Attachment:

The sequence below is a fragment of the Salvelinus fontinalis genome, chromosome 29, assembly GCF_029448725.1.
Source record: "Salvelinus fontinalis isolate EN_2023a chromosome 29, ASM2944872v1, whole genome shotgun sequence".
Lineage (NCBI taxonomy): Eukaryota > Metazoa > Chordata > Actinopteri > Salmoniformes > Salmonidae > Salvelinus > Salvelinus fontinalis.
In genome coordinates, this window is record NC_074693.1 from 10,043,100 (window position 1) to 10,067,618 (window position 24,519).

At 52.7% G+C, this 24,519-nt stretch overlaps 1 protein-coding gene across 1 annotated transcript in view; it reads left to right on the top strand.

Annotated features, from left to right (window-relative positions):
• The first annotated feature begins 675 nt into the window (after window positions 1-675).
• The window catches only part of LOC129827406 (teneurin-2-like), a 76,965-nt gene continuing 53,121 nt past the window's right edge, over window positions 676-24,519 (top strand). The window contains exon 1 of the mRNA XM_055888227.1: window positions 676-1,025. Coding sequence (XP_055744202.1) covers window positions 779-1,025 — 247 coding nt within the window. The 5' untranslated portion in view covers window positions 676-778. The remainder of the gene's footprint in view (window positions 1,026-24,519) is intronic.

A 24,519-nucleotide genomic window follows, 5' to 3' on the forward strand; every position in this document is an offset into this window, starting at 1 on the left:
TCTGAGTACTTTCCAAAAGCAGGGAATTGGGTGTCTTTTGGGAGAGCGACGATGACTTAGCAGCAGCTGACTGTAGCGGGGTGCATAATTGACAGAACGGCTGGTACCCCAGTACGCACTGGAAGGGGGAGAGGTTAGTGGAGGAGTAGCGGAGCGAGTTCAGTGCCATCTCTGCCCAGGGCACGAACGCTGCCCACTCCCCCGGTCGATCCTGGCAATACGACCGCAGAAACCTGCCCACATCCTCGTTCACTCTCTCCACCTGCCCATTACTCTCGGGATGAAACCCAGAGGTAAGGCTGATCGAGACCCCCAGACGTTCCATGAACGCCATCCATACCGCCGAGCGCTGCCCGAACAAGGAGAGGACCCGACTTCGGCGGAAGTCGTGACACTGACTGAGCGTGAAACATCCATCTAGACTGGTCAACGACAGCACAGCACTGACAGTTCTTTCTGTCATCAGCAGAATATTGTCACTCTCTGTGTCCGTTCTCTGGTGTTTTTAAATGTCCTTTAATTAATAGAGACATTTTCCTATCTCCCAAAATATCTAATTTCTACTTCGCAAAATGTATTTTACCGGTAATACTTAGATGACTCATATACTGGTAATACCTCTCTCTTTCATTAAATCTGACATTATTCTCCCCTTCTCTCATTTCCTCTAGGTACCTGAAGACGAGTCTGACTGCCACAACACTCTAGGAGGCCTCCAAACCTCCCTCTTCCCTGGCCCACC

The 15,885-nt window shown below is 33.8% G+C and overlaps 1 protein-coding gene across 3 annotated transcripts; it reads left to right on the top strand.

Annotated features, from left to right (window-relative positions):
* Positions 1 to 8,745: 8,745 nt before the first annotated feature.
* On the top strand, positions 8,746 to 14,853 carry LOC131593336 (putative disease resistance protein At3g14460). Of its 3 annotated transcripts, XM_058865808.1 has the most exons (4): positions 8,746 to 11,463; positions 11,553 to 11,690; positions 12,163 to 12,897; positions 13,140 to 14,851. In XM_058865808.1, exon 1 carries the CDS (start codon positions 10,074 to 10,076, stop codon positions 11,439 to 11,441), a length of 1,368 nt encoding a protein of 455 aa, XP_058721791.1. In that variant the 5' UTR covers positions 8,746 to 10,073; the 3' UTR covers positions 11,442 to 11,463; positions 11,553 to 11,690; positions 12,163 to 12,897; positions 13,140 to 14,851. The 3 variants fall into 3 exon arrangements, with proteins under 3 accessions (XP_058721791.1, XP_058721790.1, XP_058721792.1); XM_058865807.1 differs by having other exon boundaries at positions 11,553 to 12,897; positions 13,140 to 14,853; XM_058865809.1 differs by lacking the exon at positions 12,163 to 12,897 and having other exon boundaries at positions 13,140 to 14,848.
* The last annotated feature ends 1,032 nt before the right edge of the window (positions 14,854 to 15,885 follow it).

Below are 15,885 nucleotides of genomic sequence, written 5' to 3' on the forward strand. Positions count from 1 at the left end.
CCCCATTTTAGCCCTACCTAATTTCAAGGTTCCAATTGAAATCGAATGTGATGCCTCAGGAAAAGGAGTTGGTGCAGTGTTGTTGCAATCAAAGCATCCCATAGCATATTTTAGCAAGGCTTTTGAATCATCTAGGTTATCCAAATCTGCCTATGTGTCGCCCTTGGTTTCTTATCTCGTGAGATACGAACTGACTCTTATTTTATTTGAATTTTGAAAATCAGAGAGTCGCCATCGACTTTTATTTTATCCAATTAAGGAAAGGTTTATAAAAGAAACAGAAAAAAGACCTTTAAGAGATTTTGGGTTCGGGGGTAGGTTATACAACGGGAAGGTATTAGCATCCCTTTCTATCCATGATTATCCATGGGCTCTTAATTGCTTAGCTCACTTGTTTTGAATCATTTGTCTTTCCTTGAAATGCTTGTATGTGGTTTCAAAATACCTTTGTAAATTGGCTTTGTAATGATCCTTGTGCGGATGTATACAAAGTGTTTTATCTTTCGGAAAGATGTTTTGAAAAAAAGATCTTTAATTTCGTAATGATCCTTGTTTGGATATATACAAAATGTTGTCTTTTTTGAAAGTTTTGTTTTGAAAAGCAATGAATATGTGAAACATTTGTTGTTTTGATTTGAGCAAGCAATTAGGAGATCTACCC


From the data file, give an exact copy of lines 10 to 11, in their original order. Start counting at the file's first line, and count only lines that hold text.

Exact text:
TCTGAGTACTTTCCAAAAGCAGGGAATTGGGTGTCTTTTGGGAGAGCGACGATGACTTAGCAGCAGCTGACTGTAGCGGGGTGCATAATTGACAGAACGGCTGGTACCCCAGTACGCACTGGAAGGGGGAGAGGTTAGTGGAGGAGTAGCGGAGCGAGTTCAGTGCCATCTCTGCCCAGGGCACGAACGCTGCCCACTCCCCCGGTCGATCCTGGCAATACGACCGCAGAAACCTGCCCACATCCTCGTTCACTCTCTCCACCTGCCCATTACTCTCGGGATGAAACCCAGAGGTAAGGCTGATCGAGACCCCCAGACGTTCCATGAACGCCATCCATACCGCCGAGCGCTGCCCGAACAAGGAGAGGACCCGACTTCGGCGGAAGTCGTGACACTGACTGAGCGTGAAACATCCATCTAGACTGGTCAACGACAGCACAGCACTGACAGTTCTTTCTGTCATCAGCAGAATATTGTCACTCTCTGTGTCCGTTCTCTGGTGTTTTTAAATGTCCTTTAATTAATAGAGACATTTTCCTATCTCCCAAAATATCTAATTTCTACTTCGCAAAATGTATTTTACCGGTAATACTTAGATGACTCATATACTGGTAATACCTCTCTCTTTCATTAAATCTGACATTATTCTCCCCTTCTCTCATTTCCTCTAGGTACCTGAAGACGAGTCTGACTGCCACAACACTCTAGGAGGCCTCCAAACCTCCCTCTTCCCTGGCCCACC

The 15,885-nt window shown below is 33.8% G+C and overlaps 1 protein-coding gene across 3 annotated transcripts; it reads left to right on the top strand.